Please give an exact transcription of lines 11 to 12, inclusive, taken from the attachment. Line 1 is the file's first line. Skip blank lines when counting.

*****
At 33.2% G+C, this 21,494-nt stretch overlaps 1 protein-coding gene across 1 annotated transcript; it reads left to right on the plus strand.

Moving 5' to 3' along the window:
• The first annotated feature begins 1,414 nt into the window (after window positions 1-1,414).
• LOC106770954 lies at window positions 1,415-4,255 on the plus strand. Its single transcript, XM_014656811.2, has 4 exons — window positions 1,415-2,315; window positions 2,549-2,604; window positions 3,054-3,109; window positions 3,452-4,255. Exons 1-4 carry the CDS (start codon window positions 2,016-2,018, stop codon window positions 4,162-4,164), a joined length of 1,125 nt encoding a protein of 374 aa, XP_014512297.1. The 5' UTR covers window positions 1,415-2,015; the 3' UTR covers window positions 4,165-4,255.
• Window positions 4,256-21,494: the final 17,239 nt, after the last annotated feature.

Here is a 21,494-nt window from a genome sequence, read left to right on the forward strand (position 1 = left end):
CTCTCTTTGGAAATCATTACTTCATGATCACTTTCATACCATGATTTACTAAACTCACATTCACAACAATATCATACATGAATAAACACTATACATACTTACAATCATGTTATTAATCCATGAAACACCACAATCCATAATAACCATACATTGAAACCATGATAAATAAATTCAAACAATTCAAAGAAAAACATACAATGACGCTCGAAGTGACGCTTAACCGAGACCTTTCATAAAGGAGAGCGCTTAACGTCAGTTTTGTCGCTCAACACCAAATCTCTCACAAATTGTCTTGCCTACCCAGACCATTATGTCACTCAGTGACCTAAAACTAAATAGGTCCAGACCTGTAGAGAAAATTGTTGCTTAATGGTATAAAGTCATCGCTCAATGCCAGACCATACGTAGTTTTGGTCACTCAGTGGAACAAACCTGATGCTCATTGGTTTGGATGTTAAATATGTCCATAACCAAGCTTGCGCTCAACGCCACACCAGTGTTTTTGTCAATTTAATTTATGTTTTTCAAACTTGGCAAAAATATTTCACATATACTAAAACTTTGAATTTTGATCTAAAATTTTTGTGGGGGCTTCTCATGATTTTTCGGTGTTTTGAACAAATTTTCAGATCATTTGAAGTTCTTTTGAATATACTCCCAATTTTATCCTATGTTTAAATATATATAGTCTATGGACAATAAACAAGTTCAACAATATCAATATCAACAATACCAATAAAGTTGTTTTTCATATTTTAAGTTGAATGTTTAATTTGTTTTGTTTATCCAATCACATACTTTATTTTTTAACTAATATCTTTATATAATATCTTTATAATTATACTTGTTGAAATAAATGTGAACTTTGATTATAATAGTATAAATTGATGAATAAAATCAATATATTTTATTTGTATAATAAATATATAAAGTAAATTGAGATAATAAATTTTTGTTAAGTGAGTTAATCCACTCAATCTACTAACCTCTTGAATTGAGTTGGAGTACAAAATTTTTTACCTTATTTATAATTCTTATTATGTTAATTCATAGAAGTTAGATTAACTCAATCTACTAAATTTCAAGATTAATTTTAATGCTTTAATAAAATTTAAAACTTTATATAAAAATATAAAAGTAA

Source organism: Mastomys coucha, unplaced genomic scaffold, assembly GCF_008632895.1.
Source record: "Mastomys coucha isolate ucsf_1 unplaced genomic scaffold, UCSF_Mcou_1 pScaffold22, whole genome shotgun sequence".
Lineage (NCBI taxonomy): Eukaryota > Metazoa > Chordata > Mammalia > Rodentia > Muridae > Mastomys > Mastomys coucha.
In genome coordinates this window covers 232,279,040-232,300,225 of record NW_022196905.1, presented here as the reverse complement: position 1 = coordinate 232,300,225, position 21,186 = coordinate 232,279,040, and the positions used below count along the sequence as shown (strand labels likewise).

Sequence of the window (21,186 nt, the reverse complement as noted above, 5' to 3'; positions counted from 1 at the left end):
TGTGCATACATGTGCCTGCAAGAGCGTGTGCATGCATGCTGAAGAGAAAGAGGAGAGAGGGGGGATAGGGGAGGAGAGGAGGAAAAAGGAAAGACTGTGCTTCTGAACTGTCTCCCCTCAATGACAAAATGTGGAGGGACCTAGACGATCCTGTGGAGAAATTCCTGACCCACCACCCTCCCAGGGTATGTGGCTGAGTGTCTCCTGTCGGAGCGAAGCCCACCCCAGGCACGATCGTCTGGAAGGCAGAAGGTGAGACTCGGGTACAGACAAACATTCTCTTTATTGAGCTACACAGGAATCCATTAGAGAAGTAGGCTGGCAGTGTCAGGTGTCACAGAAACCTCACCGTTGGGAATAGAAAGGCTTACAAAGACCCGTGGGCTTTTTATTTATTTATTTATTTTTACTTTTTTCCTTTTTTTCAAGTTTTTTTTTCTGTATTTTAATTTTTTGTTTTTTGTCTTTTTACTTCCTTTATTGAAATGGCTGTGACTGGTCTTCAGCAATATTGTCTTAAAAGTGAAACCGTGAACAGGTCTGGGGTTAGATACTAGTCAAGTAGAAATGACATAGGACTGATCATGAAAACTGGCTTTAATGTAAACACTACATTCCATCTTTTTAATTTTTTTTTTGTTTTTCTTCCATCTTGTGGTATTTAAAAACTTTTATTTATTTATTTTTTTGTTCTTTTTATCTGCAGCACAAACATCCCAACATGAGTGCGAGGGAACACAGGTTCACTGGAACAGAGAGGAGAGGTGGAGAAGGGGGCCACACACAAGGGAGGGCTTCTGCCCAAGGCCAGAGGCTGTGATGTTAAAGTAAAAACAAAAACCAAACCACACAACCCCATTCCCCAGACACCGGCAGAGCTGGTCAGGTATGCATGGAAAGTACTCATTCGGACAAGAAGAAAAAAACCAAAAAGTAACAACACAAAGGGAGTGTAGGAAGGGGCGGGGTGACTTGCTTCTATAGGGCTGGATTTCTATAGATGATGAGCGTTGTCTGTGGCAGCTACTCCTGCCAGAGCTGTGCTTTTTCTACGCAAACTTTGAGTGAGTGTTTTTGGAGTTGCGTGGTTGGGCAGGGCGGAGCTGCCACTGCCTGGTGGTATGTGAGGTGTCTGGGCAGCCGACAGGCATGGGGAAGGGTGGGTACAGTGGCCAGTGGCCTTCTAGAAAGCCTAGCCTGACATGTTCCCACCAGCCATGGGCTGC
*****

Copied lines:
In genome coordinates this window covers 232,279,040-232,300,225 of record NW_022196905.1, presented here as the reverse complement: position 1 = coordinate 232,300,225, position 21,186 = coordinate 232,279,040, and the positions used below count along the sequence as shown (strand labels likewise).

Sequence of the window (21,186 nt, the reverse complement as noted above, 5' to 3'; positions counted from 1 at the left end):